A new managing director for New York’s Africa Center

Image courtesy of Neoscape/Robert A.M. Stern Architects

Image courtesy of Neoscape/Robert A.M. Stern Architects

Last week, The Africa Center (once known as the Museum for African Art) appointed former U.S. ambassador Michelle Gavin as new managing director. She will be responsible for The Africa Center’s development, strategic expansion and everyday operations. In the press release we read:

In accordance with the vision of the Board of Trustees, Gavin will oversee the development of infrastructure and programming in support of a mission that spans culture, business and policy. Gavin’s team will develop and curate a wide range of artistic exhibitions and events, foster a transformational and international enterprise network and develop a Policy Center that will serve as a new Africa-focused think tank. Altogether, The Africa Center aims to transform the international understanding of Africa, the world’s oldest continent with its youngest population, and to promote direct engagement between African artists, business leaders and civil society and their counterparts from the United States and beyond.

Before joining The Africa Center, Gavin served as United States Ambassador to Botswana from June 2011 to March 2013, after having spend a decade in International Affairs (with a focus on Africa). Her appointment will hopefully speed up the opening of the Center (whose launch has already been postponed six times). As said in a previous blog post, the old museum will only be a small part of a new hybrid organization (“part cultural outpost, part public policy institute and part international business forum”). As the New York Times states, this job will certainly give Gavin a chance to show her diplomatic skills while developing this reinvented institution – read the full article here.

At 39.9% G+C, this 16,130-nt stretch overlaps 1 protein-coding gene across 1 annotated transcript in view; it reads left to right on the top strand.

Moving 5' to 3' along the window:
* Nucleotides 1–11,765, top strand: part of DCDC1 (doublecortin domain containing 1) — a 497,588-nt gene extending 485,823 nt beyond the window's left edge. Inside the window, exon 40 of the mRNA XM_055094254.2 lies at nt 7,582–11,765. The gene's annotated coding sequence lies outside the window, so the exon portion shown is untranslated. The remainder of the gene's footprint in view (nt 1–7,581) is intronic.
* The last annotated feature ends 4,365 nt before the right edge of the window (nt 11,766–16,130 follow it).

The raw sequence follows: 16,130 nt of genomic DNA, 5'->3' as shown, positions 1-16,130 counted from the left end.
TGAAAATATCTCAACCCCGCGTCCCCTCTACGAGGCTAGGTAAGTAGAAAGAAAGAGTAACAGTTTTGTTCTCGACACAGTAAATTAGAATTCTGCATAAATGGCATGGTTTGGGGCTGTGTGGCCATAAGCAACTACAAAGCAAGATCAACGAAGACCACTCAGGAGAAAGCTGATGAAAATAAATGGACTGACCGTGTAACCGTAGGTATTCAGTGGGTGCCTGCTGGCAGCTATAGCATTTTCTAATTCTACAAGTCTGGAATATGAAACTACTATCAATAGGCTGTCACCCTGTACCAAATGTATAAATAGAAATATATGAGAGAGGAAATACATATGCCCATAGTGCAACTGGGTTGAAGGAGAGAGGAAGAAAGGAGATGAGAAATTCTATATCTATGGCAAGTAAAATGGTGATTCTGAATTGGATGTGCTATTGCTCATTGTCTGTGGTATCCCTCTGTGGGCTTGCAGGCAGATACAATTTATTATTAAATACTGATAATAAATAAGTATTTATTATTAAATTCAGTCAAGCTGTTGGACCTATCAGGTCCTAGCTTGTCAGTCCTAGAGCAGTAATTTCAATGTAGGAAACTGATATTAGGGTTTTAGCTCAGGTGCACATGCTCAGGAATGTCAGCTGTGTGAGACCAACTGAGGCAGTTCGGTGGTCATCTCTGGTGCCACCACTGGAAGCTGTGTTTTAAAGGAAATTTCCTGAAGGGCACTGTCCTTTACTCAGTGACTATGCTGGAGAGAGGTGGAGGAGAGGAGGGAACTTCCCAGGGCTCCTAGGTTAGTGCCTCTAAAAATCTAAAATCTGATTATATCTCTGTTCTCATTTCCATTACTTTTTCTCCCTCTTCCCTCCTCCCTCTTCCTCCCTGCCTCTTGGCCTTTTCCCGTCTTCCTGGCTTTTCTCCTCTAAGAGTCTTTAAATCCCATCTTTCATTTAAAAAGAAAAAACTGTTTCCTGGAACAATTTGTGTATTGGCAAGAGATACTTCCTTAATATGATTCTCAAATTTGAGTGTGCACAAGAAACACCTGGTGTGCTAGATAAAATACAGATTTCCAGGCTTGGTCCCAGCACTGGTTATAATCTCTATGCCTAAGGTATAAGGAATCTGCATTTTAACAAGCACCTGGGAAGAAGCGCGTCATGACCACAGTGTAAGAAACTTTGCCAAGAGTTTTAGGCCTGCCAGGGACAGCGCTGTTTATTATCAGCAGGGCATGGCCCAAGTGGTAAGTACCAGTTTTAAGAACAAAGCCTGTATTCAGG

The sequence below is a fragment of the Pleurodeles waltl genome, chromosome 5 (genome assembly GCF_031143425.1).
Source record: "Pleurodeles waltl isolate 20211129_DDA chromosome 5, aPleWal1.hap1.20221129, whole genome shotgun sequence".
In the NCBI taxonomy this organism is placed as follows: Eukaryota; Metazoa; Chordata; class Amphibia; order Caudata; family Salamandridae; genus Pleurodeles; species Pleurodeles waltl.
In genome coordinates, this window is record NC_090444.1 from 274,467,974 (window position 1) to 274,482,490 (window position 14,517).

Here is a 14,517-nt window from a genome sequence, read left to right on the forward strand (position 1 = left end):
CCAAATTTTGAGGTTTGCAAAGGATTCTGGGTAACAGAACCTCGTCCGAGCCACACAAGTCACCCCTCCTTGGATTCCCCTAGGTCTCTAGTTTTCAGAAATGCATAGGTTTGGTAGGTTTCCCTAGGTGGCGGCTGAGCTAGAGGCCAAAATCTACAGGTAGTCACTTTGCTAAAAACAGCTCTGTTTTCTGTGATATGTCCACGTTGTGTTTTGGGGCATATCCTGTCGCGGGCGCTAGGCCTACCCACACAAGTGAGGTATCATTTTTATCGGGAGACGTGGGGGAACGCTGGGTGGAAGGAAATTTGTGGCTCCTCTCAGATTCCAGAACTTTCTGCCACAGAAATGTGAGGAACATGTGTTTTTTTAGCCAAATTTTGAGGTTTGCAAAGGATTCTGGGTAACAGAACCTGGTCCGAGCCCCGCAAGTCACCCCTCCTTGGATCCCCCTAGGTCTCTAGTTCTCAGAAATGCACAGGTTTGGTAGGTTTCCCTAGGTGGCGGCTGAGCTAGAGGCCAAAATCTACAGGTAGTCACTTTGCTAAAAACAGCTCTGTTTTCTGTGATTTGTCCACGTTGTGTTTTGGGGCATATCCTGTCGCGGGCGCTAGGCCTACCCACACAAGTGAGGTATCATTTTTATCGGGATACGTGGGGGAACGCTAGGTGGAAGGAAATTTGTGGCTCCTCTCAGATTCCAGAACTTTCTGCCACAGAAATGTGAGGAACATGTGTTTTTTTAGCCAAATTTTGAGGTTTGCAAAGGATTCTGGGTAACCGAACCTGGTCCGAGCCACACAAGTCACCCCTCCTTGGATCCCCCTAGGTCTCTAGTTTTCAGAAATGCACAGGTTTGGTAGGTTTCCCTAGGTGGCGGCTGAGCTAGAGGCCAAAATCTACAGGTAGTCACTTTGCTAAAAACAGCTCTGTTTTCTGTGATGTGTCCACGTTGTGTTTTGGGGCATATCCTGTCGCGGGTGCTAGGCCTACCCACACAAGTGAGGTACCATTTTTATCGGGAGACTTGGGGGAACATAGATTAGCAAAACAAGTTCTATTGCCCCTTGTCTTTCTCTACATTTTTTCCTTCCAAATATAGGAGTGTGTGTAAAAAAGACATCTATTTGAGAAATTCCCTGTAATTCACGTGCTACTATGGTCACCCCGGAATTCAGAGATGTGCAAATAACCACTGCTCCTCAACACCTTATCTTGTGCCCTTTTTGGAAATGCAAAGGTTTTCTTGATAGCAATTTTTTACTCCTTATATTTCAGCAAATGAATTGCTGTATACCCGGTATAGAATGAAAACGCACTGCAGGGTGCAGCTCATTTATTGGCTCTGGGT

So, what about the African Art? The Museum for African Art’s collection consists of about 550 objects from Africa or the African diaspora, including a bronze Benin head, carved wood figures, and masks and paintings by the Sudanese artist Ibrahim El-Salahi.

Ms. Gavin said her experience running an embassy with about 350 employees taught her to recognize what she doesn’t know. “I’m not an African art expert,” she said. “I’m not going to pretend to be. We’re going to get the right people who are steeped in that expertise and have the curatorial skill to help realize the vision of the Center.”

I volunteer 🙂